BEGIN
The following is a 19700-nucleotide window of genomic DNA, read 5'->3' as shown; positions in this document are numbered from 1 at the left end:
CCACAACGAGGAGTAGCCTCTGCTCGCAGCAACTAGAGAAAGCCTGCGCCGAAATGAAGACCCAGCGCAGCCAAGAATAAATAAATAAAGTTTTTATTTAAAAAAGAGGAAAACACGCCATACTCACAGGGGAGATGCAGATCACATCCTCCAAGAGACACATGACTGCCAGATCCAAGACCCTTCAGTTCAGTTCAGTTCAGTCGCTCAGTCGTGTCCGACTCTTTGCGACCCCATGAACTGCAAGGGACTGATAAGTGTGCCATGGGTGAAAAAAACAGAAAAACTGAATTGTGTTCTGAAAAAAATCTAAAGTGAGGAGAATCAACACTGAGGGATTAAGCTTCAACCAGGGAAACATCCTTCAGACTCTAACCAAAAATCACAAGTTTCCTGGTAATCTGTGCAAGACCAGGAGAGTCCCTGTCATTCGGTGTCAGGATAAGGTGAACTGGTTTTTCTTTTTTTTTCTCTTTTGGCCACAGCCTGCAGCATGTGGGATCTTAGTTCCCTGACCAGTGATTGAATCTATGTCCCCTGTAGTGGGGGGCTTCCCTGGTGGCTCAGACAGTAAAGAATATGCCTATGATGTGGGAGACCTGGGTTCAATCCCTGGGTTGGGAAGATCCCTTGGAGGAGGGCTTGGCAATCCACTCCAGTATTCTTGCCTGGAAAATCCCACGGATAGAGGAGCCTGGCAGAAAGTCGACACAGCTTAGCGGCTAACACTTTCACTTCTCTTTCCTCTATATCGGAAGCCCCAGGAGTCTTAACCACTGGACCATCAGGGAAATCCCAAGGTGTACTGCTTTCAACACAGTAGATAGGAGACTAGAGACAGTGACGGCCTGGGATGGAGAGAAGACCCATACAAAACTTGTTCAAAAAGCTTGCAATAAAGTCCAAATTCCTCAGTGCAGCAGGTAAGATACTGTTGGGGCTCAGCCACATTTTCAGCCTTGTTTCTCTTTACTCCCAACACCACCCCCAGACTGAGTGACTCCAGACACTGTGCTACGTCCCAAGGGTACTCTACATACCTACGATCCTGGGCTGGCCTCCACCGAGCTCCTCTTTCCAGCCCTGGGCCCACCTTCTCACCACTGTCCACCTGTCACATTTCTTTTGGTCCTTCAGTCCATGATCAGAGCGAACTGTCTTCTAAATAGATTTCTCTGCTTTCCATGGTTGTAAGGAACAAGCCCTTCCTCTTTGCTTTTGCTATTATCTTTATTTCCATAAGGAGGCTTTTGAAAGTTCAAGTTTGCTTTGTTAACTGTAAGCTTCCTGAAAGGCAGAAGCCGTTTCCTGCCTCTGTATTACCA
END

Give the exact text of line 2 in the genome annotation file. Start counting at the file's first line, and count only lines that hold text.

CCACAACGAGGAGTAGCCTCTGCTCGCAGCAACTAGAGAAAGCCTGCGCCGAAATGAAGACCCAGCGCAGCCAAGAATAAATAAATAAAGTTTTTATTTAAAAAAGAGGAAAACACGCCATACTCACAGGGGAGATGCAGATCACATCCTCCAAGAGACACATGACTGCCAGATCCAAGACCCTTCAGTTCAGTTCAGTTCAGTCGCTCAGTCGTGTCCGACTCTTTGCGACCCCATGAACTGCAAGGGACTGATAAGTGTGCCATGGGTGAAAAAAACAGAAAAACTGAATTGTGTTCTGAAAAAAATCTAAAGTGAGGAGAATCAACACTGAGGGATTAAGCTTCAACCAGGGAAACATCCTTCAGACTCTAACCAAAAATCACAAGTTTCCTGGTAATCTGTGCAAGACCAGGAGAGTCCCTGTCATTCGGTGTCAGGATAAGGTGAACTGGTTTTTCTTTTTTTTTCTCTTTTGGCCACAGCCTGCAGCATGTGGGATCTTAGTTCCCTGACCAGTGATTGAATCTATGTCCCCTGTAGTGGGGGGCTTCCCTGGTGGCTCAGACAGTAAAGAATATGCCTATGATGTGGGAGACCTGGGTTCAATCCCTGGGTTGGGAAGATCCCTTGGAGGAGGGCTTGGCAATCCACTCCAGTATTCTTGCCTGGAAAATCCCACGGATAGAGGAGCCTGGCAGAAAGTCGACACAGCTTAGCGGCTAACACTTTCACTTCTCTTTCCTCTATATCGGAAGCCCCAGGAGTCTTAACCACTGGACCATCAGGGAAATCCCAAGGTGTACTGCTTTCAACACAGTAGATAGGAGACTAGAGACAGTGACGGCCTGGGATGGAGAGAAGACCCATACAAAACTTGTTCAAAAAGCTTGCAATAAAGTCCAAATTCCTCAGTGCAGCAGGTAAGATACTGTTGGGGCTCAGCCACATTTTCAGCCTTGTTTCTCTTTACTCCCAACACCACCCCCAGACTGAGTGACTCCAGACACTGTGCTACGTCCCAAGGGTACTCTACATACCTACGATCCTGGGCTGGCCTCCACCGAGCTCCTCTTTCCAGCCCTGGGCCCACCTTCTCACCACTGTCCACCTGTCACATTTCTTTTGGTCCTTCAGTCCATGATCAGAGCGAACTGTCTTCTAAATAGATTTCTCTGCTTTCCATGGTTGTAAGGAACAAGCCCTTCCTCTTTGCTTTTGCTATTATCTTTATTTCCATAAGGAGGCTTTTGAAAGTTCAAGTTTGCTTTGTTAACTGTAAGCTTCCTGAAAGGCAGAAGCCGTTTCCTGCCTCTGTATTACCA